Extract Insights from Documents with Azure Document Intelligence
Most organizations that I speak to have tons of documents that contain valuable information but don't have the time or resources to manually process them. They need a way to automate the extraction of data from all these various types of documents, such as invoices, receipts, contracts, forms, and more. This is where modern services that apply ML and AI can come in handy to solve old problems in new ways.
One of these services is Azure Document Intelligence, which enables you to easily and quickly extract, analyze, and understand data from documents. In this blog post, we will cover what Azure Document Intelligence is, how it works, the billing model, and some of the main use cases and scenarios where it can help you.
What is Azure Document Intelligence?
Azure Document Intelligence is a cloud-based service that uses advanced AI and ML models to automatically extract structured and unstructured data from documents. You can use it to process documents in various formats that you would easily find scattered all around an enterprise, like PDF, JPG, PNG, TIFF, DOCX, XLSX, PPTX, and more. You can also use it to process documents in a bunch of different languages, such as English, Spanish, French, Chinese, Japanese, etc.
Azure Document Intelligence provides two main features: built-in models and the ability to train your own custom models as well. The different models allow you to extract key-value pairs, tables, and text from forms and other structured documents. You can read the text from image files, extract image or table information, and also get a structured JSON output that describes your document contents and layout.
There are also pre-existing models that cover some of the popular government forms and identifications mainly used in the USA. However, the service also offers the capability to grab a set of example forms from your own data and train a custom model that can do the analysis and extraction over those as well. So, regardless of the use case, either one of the main modes will work for you.
How does Azure Document Intelligence work?
To use Azure Document Intelligence, you need to create a resource in the Azure portal and get an endpoint and a key. Then, you can use one of the following methods to send your documents to the service:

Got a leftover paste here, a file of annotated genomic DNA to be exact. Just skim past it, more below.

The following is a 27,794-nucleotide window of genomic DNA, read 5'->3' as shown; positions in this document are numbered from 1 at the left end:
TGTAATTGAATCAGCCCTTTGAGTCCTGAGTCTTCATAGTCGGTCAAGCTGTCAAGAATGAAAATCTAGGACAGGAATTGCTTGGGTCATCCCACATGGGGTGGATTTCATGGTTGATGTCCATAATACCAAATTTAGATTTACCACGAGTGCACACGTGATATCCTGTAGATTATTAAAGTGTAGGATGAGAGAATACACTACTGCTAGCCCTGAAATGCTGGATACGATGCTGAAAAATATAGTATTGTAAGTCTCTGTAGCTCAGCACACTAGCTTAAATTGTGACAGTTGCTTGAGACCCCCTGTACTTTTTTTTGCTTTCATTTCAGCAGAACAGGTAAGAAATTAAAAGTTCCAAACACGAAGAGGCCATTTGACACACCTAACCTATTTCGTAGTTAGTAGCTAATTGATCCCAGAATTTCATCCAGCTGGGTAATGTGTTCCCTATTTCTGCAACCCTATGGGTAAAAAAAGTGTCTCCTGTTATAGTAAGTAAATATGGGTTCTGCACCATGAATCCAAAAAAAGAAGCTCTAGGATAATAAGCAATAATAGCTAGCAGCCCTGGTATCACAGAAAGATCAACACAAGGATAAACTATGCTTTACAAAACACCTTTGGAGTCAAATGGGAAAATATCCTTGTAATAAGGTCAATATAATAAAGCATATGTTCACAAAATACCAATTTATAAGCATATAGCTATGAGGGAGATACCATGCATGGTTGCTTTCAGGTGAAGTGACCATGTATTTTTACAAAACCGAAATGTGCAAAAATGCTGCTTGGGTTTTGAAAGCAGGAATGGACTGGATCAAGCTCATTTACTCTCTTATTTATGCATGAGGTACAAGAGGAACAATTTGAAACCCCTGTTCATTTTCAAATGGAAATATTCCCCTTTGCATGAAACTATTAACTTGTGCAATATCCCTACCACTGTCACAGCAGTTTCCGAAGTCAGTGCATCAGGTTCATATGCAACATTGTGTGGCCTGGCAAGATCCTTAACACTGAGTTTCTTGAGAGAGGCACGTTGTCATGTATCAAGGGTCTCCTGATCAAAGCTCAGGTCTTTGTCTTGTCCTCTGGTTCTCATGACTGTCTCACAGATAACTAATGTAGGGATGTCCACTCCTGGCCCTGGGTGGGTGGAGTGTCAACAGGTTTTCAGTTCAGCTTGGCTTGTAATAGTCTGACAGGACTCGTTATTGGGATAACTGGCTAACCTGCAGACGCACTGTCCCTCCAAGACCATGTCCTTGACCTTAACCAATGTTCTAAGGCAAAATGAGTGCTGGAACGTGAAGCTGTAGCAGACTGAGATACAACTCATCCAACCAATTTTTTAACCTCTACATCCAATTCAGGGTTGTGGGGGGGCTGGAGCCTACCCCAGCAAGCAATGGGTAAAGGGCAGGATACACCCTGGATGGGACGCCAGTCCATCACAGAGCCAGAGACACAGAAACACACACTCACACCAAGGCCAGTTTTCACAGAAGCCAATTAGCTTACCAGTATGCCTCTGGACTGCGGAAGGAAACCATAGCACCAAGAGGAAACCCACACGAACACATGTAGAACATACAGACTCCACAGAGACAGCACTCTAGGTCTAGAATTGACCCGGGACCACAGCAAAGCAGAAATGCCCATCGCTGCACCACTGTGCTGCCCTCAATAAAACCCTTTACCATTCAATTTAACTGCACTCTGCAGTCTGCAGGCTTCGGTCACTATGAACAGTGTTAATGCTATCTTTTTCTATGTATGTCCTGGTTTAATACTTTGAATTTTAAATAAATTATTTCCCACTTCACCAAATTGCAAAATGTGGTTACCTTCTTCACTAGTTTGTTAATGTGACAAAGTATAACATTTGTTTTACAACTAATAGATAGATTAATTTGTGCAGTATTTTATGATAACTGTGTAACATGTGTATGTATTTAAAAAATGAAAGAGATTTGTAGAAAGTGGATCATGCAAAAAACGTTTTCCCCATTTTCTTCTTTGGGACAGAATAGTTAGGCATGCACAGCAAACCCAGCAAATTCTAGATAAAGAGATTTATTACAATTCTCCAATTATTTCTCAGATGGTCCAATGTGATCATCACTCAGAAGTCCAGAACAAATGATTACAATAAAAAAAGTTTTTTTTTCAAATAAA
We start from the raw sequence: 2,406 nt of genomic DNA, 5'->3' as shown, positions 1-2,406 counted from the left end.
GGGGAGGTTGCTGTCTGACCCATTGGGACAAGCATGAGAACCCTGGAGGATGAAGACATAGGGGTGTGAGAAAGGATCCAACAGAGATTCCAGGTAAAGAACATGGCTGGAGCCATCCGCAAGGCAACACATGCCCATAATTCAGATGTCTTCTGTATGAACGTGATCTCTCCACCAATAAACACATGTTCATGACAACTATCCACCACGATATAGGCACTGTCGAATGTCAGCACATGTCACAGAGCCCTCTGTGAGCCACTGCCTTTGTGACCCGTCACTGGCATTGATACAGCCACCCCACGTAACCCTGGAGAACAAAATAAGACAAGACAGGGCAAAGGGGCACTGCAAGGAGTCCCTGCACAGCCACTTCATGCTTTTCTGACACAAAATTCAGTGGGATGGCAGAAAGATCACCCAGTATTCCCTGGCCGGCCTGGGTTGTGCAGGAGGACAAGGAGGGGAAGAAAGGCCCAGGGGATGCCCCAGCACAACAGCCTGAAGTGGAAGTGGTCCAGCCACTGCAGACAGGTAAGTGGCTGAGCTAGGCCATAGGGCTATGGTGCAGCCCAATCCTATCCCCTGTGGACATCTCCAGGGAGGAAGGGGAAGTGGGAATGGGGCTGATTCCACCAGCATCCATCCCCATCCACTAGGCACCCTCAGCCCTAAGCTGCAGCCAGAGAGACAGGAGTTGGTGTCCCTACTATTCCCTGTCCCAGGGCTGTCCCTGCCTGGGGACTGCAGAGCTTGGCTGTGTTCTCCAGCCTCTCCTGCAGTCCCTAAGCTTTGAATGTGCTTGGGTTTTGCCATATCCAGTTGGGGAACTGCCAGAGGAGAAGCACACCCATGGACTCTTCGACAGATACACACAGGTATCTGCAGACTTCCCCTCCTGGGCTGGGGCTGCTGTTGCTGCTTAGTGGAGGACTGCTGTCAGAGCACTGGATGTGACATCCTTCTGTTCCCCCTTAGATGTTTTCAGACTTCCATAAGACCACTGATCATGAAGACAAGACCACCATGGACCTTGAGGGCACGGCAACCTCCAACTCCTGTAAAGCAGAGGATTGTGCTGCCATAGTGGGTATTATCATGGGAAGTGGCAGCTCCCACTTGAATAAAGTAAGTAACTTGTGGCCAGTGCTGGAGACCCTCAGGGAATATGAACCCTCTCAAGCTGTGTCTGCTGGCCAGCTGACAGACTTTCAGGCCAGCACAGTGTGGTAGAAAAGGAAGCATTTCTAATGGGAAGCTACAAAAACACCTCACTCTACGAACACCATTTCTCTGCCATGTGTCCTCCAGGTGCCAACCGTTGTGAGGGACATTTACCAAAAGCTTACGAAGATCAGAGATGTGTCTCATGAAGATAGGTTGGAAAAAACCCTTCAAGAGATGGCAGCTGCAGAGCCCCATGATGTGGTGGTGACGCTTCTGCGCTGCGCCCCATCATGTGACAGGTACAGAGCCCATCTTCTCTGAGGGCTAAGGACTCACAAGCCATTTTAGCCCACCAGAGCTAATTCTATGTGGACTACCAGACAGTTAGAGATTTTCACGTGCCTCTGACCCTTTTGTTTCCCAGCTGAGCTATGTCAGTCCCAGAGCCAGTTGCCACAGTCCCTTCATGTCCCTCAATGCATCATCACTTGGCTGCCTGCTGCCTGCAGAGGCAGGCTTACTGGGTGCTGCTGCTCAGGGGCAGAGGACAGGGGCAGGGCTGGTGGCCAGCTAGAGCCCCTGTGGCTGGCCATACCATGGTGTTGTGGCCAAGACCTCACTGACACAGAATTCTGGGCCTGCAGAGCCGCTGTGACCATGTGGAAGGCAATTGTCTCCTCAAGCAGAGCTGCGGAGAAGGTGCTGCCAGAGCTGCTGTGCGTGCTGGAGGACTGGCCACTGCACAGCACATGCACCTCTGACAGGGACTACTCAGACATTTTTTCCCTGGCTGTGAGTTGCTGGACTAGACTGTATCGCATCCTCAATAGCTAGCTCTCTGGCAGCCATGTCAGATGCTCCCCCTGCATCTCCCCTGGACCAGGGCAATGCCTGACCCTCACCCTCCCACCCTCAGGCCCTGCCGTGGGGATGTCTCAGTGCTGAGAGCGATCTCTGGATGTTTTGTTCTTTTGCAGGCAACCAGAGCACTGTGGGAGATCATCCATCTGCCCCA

- Use the REST API to send HTTP requests with your documents as binary data or URLs.
- Use the SDKs for .NET, Java, Python, or Node.js to programmatically interact with the service.
- Use the Power Automate connector to integrate the service with other Microsoft products and services.
- Use the web interface to upload your documents and see the results in a graphical way.
Once you send your documents to the service, it will analyze them and return the extracted data in JSON format. You can then use the data for various purposes, such as storing it in a database, displaying it in a dashboard, or feeding it into another service or application.
The web experience is particularly useful for experimenting and prototyping your approach to solving your particular problem by allowing you to easily upload and test the input documents as well as sample the output JSON without having to code anything. Once you have validated your approach, you can then easily move from the web portal to running the same process through code.
The billing model
Azure Document Intelligence follows a consumption-based pricing model. This means that you only pay for what you use. The price depends on the type and amount of documents that you process.
You pay a small fixed amount per page for standard forms (such as invoices or receipts) and a different amount per page for custom forms (that you might have trained on your own). The current price (September 2023) is $0.01 per page on a standard form and $0.05 per page for a custom model. Prices do change all the time; you can get the latest pricing here: https://azure.microsoft.com/en-us/pricing/details/form-recognizer/